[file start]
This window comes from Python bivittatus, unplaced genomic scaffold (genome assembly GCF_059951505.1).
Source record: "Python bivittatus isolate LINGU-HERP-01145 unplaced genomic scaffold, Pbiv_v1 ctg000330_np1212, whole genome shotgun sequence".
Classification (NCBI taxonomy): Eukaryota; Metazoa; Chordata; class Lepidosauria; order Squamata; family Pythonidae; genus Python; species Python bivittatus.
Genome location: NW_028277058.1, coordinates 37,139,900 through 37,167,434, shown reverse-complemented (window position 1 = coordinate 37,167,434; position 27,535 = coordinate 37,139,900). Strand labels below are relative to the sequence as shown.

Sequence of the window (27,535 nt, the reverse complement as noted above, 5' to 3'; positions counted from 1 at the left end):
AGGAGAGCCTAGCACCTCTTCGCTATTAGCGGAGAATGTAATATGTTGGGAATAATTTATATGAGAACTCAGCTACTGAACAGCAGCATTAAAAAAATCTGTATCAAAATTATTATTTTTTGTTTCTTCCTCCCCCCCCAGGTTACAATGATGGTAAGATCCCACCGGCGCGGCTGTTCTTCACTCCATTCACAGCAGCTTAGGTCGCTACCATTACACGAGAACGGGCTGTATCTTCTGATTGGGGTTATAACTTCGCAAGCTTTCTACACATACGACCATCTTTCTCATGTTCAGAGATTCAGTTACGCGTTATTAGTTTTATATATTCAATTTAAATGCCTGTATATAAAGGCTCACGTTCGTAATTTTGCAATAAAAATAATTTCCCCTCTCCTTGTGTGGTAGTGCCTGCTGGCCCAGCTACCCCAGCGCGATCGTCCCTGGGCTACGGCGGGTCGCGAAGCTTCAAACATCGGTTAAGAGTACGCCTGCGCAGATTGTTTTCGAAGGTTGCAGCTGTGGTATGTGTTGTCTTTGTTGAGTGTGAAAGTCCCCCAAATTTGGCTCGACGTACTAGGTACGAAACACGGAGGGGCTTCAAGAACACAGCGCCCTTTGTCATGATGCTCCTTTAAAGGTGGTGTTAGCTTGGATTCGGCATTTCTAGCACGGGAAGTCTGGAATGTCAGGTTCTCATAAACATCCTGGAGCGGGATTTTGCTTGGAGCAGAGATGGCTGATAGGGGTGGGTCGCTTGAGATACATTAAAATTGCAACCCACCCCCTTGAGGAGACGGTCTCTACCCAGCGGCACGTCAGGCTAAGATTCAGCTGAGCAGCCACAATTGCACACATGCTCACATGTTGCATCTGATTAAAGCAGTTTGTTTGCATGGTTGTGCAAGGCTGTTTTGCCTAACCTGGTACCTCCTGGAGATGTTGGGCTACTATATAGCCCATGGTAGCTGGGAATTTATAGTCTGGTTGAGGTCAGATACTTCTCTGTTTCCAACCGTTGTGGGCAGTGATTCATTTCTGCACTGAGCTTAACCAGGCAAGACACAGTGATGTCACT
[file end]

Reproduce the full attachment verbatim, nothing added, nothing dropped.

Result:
This window comes from Python bivittatus, unplaced genomic scaffold (genome assembly GCF_059951505.1).
Source record: "Python bivittatus isolate LINGU-HERP-01145 unplaced genomic scaffold, Pbiv_v1 ctg000330_np1212, whole genome shotgun sequence".
Classification (NCBI taxonomy): Eukaryota; Metazoa; Chordata; class Lepidosauria; order Squamata; family Pythonidae; genus Python; species Python bivittatus.
Genome location: NW_028277058.1, coordinates 37,139,900 through 37,167,434, shown reverse-complemented (window position 1 = coordinate 37,167,434; position 27,535 = coordinate 37,139,900). Strand labels below are relative to the sequence as shown.

Sequence of the window (27,535 nt, the reverse complement as noted above, 5' to 3'; positions counted from 1 at the left end):
AGGAGAGCCTAGCACCTCTTCGCTATTAGCGGAGAATGTAATATGTTGGGAATAATTTATATGAGAACTCAGCTACTGAACAGCAGCATTAAAAAAATCTGTATCAAAATTATTATTTTTTGTTTCTTCCTCCCCCCCCAGGTTACAATGATGGTAAGATCCCACCGGCGCGGCTGTTCTTCACTCCATTCACAGCAGCTTAGGTCGCTACCATTACACGAGAACGGGCTGTATCTTCTGATTGGGGTTATAACTTCGCAAGCTTTCTACACATACGACCATCTTTCTCATGTTCAGAGATTCAGTTACGCGTTATTAGTTTTATATATTCAATTTAAATGCCTGTATATAAAGGCTCACGTTCGTAATTTTGCAATAAAAATAATTTCCCCTCTCCTTGTGTGGTAGTGCCTGCTGGCCCAGCTACCCCAGCGCGATCGTCCCTGGGCTACGGCGGGTCGCGAAGCTTCAAACATCGGTTAAGAGTACGCCTGCGCAGATTGTTTTCGAAGGTTGCAGCTGTGGTATGTGTTGTCTTTGTTGAGTGTGAAAGTCCCCCAAATTTGGCTCGACGTACTAGGTACGAAACACGGAGGGGCTTCAAGAACACAGCGCCCTTTGTCATGATGCTCCTTTAAAGGTGGTGTTAGCTTGGATTCGGCATTTCTAGCACGGGAAGTCTGGAATGTCAGGTTCTCATAAACATCCTGGAGCGGGATTTTGCTTGGAGCAGAGATGGCTGATAGGGGTGGGTCGCTTGAGATACATTAAAATTGCAACCCACCCCCTTGAGGAGACGGTCTCTACCCAGCGGCACGTCAGGCTAAGATTCAGCTGAGCAGCCACAATTGCACACATGCTCACATGTTGCATCTGATTAAAGCAGTTTGTTTGCATGGTTGTGCAAGGCTGTTTTGCCTAACCTGGTACCTCCTGGAGATGTTGGGCTACTATATAGCCCATGGTAGCTGGGAATTTATAGTCTGGTTGAGGTCAGATACTTCTCTGTTTCCAACCGTTGTGGGCAGTGATTCATTTCTGCACTGAGCTTAACCAGGCAAGACACAGTGATGTCACT